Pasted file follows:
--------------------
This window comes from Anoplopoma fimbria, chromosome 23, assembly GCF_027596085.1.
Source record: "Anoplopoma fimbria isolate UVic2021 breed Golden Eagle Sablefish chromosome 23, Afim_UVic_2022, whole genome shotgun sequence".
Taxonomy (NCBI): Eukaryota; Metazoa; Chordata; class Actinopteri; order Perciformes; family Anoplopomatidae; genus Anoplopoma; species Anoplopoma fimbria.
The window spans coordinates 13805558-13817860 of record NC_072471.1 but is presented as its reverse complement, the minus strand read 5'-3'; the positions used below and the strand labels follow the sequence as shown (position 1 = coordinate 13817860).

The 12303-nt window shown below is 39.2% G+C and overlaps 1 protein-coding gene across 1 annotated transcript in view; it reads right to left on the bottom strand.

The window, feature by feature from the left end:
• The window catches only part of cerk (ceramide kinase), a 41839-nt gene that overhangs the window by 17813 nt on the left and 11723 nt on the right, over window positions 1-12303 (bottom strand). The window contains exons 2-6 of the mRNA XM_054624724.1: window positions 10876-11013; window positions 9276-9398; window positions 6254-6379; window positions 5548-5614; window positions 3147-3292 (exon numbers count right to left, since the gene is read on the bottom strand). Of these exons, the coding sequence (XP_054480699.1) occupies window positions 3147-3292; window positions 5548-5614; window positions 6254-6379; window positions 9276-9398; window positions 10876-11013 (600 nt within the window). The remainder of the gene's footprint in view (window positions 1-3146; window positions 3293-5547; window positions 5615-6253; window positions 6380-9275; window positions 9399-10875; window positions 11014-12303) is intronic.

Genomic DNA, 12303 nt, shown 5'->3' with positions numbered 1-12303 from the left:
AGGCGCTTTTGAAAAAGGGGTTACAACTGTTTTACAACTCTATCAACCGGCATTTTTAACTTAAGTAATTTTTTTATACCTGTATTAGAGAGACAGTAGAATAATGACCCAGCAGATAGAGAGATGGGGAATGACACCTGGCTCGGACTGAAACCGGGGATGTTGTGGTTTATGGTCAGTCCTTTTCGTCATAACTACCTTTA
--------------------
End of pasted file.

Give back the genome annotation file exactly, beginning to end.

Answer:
This window comes from Anoplopoma fimbria, chromosome 23, assembly GCF_027596085.1.
Source record: "Anoplopoma fimbria isolate UVic2021 breed Golden Eagle Sablefish chromosome 23, Afim_UVic_2022, whole genome shotgun sequence".
Taxonomy (NCBI): Eukaryota; Metazoa; Chordata; class Actinopteri; order Perciformes; family Anoplopomatidae; genus Anoplopoma; species Anoplopoma fimbria.
The window spans coordinates 13805558-13817860 of record NC_072471.1 but is presented as its reverse complement, the minus strand read 5'-3'; the positions used below and the strand labels follow the sequence as shown (position 1 = coordinate 13817860).

The 12303-nt window shown below is 39.2% G+C and overlaps 1 protein-coding gene across 1 annotated transcript in view; it reads right to left on the bottom strand.

The window, feature by feature from the left end:
• The window catches only part of cerk (ceramide kinase), a 41839-nt gene that overhangs the window by 17813 nt on the left and 11723 nt on the right, over window positions 1-12303 (bottom strand). The window contains exons 2-6 of the mRNA XM_054624724.1: window positions 10876-11013; window positions 9276-9398; window positions 6254-6379; window positions 5548-5614; window positions 3147-3292 (exon numbers count right to left, since the gene is read on the bottom strand). Of these exons, the coding sequence (XP_054480699.1) occupies window positions 3147-3292; window positions 5548-5614; window positions 6254-6379; window positions 9276-9398; window positions 10876-11013 (600 nt within the window). The remainder of the gene's footprint in view (window positions 1-3146; window positions 3293-5547; window positions 5615-6253; window positions 6380-9275; window positions 9399-10875; window positions 11014-12303) is intronic.

Genomic DNA, 12303 nt, shown 5'->3' with positions numbered 1-12303 from the left:
AGGCGCTTTTGAAAAAGGGGTTACAACTGTTTTACAACTCTATCAACCGGCATTTTTAACTTAAGTAATTTTTTTATACCTGTATTAGAGAGACAGTAGAATAATGACCCAGCAGATAGAGAGATGGGGAATGACACCTGGCTCGGACTGAAACCGGGGATGTTGTGGTTTATGGTCAGTCCTTTTCGTCATAACTACCTTTA